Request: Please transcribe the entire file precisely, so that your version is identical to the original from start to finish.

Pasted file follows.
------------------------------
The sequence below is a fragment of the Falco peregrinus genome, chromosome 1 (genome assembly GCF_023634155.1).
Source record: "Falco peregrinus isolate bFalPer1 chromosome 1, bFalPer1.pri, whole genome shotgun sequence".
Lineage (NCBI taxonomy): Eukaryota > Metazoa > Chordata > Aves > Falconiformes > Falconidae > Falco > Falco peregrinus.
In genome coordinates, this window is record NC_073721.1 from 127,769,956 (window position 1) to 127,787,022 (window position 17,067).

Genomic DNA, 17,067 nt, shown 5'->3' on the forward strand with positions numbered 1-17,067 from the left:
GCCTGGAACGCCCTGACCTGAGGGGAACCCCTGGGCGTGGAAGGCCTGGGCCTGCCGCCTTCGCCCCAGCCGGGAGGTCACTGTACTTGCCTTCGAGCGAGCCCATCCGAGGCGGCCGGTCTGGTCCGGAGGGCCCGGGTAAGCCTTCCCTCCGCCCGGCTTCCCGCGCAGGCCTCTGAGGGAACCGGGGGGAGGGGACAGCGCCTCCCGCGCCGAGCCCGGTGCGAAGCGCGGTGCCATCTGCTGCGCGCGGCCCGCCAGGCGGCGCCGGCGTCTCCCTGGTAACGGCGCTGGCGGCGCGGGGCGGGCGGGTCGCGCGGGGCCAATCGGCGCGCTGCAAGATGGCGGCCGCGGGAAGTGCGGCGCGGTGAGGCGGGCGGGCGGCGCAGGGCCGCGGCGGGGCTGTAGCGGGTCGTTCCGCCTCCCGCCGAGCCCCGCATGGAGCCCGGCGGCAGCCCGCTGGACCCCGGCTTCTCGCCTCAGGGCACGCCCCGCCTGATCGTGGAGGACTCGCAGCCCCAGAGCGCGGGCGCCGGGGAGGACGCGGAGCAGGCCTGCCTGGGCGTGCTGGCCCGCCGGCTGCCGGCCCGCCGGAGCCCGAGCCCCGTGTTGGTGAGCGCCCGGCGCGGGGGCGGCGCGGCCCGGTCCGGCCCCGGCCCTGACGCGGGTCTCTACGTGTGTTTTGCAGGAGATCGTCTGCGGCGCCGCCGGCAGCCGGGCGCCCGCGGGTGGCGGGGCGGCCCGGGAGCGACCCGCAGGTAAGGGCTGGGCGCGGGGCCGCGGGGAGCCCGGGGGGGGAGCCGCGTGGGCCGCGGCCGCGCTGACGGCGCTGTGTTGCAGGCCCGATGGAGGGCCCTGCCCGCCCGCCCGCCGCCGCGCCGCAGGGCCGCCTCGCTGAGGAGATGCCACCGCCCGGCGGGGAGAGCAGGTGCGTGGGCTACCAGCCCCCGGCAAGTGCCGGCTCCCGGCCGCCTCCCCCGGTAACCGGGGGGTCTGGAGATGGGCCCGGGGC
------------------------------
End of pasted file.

The sequence below is a fragment of the Falco peregrinus genome, chromosome 1 (genome assembly GCF_023634155.1).
Source record: "Falco peregrinus isolate bFalPer1 chromosome 1, bFalPer1.pri, whole genome shotgun sequence".
Lineage (NCBI taxonomy): Eukaryota > Metazoa > Chordata > Aves > Falconiformes > Falconidae > Falco > Falco peregrinus.
In genome coordinates, this window is record NC_073721.1 from 127,769,956 (window position 1) to 127,787,022 (window position 17,067).

Genomic DNA, 17,067 nt, shown 5'->3' on the forward strand with positions numbered 1-17,067 from the left:
GCCTGGAACGCCCTGACCTGAGGGGAACCCCTGGGCGTGGAAGGCCTGGGCCTGCCGCCTTCGCCCCAGCCGGGAGGTCACTGTACTTGCCTTCGAGCGAGCCCATCCGAGGCGGCCGGTCTGGTCCGGAGGGCCCGGGTAAGCCTTCCCTCCGCCCGGCTTCCCGCGCAGGCCTCTGAGGGAACCGGGGGGAGGGGACAGCGCCTCCCGCGCCGAGCCCGGTGCGAAGCGCGGTGCCATCTGCTGCGCGCGGCCCGCCAGGCGGCGCCGGCGTCTCCCTGGTAACGGCGCTGGCGGCGCGGGGCGGGCGGGTCGCGCGGGGCCAATCGGCGCGCTGCAAGATGGCGGCCGCGGGAAGTGCGGCGCGGTGAGGCGGGCGGGCGGCGCAGGGCCGCGGCGGGGCTGTAGCGGGTCGTTCCGCCTCCCGCCGAGCCCCGCATGGAGCCCGGCGGCAGCCCGCTGGACCCCGGCTTCTCGCCTCAGGGCACGCCCCGCCTGATCGTGGAGGACTCGCAGCCCCAGAGCGCGGGCGCCGGGGAGGACGCGGAGCAGGCCTGCCTGGGCGTGCTGGCCCGCCGGCTGCCGGCCCGCCGGAGCCCGAGCCCCGTGTTGGTGAGCGCCCGGCGCGGGGGCGGCGCGGCCCGGTCCGGCCCCGGCCCTGACGCGGGTCTCTACGTGTGTTTTGCAGGAGATCGTCTGCGGCGCCGCCGGCAGCCGGGCGCCCGCGGGTGGCGGGGCGGCCCGGGAGCGACCCGCAGGTAAGGGCTGGGCGCGGGGCCGCGGGGAGCCCGGGGGGGGAGCCGCGTGGGCCGCGGCCGCGCTGACGGCGCTGTGTTGCAGGCCCGATGGAGGGCCCTGCCCGCCCGCCCGCCGCCGCGCCGCAGGGCCGCCTCGCTGAGGAGATGCCACCGCCCGGCGGGGAGAGCAGGTGCGTGGGCTACCAGCCCCCGGCAAGTGCCGGCTCCCGGCCGCCTCCCCCGGTAACCGGGGGGTCTGGAGATGGGCCCGGGGC